Q. Margaret, you've just come from a tournament early this month in your hometown of Albury, the Margaret Court Cup. How do you see the future of Australian tennis after spending a few days up on the border?

MARGARET COURT: I think in looking at the youngsters at the Ambassadors Cup yesterday, (inaudible), I did the presentation there. There's some good Juniors around. But just like Rod and I, we're both from country towns. I think if you're hungry enough, and if we could do it in our time when it was so difficult and our families had nothing, I mean, there's so much there for young people today. I know there's a lot of other sports today which we didn't have, but the opportunities are there for them. I think, you know, young people have to have goals, look at tournaments and probably not at money. I think a lot of young people look at the money. You become a Grand Slam champion today, and money's a bonus. So if they put the goals in the direction, the right direction, and work hard, they can do it.

Q. If you look at the women's tournament today, who's your favorite?


Q. To win, who is your favorite to win the women's tournament today?

MARGARET COURT: I guess the one I'd like to see win it would be Clijsters. I think she's refreshing. She could do it. But I think she's good for tennis.

Q. Why?

MARGARET COURT: Well, I think she's good all-around. She can volley. I think probably there's only really about four players, five players there, then there's a drop after that. So I think, you know, it's just good for the game, to have that difference and another one coming through to win.

THE MODERATOR: Any further questions, ladies and gentlemen (no response)? Rod, we're not going to let you go without your selection for Sunday. Who's going to be sitting in that chair on Sunday?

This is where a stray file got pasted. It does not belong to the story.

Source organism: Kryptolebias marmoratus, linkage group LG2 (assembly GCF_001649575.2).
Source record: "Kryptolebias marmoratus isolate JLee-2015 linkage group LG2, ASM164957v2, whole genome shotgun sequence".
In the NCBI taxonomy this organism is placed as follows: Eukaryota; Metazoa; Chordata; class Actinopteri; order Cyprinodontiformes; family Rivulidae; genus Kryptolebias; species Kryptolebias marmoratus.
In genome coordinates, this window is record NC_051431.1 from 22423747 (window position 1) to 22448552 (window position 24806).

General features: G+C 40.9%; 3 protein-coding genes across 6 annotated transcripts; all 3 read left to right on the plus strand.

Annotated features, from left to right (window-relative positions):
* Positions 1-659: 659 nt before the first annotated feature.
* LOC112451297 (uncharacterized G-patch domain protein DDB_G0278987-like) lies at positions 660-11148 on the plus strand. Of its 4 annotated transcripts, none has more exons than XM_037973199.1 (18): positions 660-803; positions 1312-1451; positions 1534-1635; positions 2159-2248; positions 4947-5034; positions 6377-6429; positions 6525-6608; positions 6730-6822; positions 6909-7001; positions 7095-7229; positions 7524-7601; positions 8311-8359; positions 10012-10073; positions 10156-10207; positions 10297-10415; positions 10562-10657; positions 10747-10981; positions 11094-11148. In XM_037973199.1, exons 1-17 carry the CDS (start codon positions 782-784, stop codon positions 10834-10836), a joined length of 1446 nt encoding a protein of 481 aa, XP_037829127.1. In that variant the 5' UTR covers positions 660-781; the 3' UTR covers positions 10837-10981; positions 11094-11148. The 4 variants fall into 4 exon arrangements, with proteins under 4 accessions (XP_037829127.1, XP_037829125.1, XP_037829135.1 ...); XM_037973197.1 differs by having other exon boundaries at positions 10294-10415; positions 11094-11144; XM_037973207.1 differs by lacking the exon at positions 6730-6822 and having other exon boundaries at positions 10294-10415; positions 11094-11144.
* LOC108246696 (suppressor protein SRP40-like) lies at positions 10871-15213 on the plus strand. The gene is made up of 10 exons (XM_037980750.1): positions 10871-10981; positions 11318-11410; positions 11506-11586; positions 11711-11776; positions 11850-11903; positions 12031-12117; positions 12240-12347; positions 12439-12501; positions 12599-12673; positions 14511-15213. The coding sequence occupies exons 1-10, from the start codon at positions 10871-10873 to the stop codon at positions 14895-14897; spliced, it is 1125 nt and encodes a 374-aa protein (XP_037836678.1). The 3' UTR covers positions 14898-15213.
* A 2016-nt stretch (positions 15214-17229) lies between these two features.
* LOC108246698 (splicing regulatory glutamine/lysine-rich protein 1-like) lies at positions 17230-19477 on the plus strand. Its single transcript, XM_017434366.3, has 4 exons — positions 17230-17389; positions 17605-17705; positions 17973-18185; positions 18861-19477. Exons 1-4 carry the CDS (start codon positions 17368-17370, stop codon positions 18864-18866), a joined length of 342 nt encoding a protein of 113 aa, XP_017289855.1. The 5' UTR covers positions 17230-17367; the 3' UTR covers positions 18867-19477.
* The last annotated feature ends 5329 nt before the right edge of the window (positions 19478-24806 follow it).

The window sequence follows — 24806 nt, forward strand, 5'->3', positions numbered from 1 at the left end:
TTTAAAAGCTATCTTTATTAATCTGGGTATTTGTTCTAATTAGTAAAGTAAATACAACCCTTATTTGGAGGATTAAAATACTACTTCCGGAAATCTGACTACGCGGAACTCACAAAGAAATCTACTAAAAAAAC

ROD LAVER: Well, you know, after last night, having seen - well, not having seen it - but the result with Andy Roddick coming through, he's a great young talent. I think that's something that he and Agassi playing in the final would be something. But in some ways, I still put my money on Andre. Andre Agassi I feel is -- he feels like he's on his last one or two years of playing. I think he wants to go out a winner, and I think his fitness and his ability to play on this particular court is there. So I think I'd pick Andre.

THE MODERATOR: Ladies and gentlemen, I don't think there's anyone in this room who doesn't love sport. To have two of the greats of this country's sporting heritage together here to be honored at the same time is certainly a thrill for me to be here with them, and I'm sure for you all, too. Perhaps the best measure of their greatness is their imagine is on the Australia Post stamps and all of a sudden the stamp goes up 10 percent (laughter). Ladies and gentlemen, could you thank Rod Laver and Margaret Court. Just a reminder to you, there will be an official presentation on Rod Laver Arena at one o'clock this afternoon where there will be further photo opportunities with Rod and Margaret. Thanks for coming along, ladies and gentlemen.

End of FastScripts….